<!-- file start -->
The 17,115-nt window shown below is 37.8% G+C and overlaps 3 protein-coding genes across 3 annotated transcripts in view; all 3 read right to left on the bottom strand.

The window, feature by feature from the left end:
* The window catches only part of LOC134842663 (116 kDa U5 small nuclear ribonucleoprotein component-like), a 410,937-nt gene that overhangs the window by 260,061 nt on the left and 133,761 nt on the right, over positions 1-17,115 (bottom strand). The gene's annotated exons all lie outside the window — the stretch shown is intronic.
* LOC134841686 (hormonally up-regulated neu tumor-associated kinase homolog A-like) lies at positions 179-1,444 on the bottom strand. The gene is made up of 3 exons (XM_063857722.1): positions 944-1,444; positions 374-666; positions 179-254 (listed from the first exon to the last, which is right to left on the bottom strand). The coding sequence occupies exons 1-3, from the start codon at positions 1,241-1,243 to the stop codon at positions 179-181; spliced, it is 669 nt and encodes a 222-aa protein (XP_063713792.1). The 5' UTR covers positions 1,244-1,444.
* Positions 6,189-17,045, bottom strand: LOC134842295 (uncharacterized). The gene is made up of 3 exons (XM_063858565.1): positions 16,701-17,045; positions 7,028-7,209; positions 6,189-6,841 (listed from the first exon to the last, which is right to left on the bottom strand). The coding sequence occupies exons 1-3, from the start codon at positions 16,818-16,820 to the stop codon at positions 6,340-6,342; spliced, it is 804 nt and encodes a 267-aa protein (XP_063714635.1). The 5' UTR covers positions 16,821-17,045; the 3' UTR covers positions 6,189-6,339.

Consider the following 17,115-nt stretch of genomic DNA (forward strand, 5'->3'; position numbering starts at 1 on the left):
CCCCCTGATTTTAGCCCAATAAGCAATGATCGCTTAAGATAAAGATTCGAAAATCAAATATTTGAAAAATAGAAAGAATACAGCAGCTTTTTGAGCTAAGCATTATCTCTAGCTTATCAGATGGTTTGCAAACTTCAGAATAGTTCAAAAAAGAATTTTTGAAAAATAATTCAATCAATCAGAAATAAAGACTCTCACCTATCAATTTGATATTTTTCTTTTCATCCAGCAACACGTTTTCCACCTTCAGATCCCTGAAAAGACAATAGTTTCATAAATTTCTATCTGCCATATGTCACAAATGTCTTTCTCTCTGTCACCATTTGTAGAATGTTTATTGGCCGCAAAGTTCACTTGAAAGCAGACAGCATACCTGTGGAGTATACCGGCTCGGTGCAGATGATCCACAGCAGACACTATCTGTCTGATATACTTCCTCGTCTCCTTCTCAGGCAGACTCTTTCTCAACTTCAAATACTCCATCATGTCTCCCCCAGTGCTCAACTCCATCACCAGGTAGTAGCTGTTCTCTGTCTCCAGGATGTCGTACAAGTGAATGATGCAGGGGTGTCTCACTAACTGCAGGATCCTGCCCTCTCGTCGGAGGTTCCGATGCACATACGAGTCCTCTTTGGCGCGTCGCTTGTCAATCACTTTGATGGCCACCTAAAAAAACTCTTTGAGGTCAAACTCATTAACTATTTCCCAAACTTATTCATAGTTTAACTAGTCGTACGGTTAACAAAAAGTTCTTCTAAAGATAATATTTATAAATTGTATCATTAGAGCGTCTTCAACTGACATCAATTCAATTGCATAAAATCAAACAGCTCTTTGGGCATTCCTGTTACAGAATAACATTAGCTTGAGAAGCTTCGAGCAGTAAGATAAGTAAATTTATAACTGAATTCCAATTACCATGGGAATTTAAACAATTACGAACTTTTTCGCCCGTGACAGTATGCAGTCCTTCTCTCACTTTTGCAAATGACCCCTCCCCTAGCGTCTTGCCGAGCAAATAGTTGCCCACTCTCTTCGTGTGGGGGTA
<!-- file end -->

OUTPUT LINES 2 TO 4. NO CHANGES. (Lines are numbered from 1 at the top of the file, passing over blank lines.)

The window, feature by feature from the left end:
* The window catches only part of LOC134842663 (116 kDa U5 small nuclear ribonucleoprotein component-like), a 410,937-nt gene that overhangs the window by 260,061 nt on the left and 133,761 nt on the right, over positions 1-17,115 (bottom strand). The gene's annotated exons all lie outside the window — the stretch shown is intronic.
* LOC134841686 (hormonally up-regulated neu tumor-associated kinase homolog A-like) lies at positions 179-1,444 on the bottom strand. The gene is made up of 3 exons (XM_063857722.1): positions 944-1,444; positions 374-666; positions 179-254 (listed from the first exon to the last, which is right to left on the bottom strand). The coding sequence occupies exons 1-3, from the start codon at positions 1,241-1,243 to the stop codon at positions 179-181; spliced, it is 669 nt and encodes a 222-aa protein (XP_063713792.1). The 5' UTR covers positions 1,244-1,444.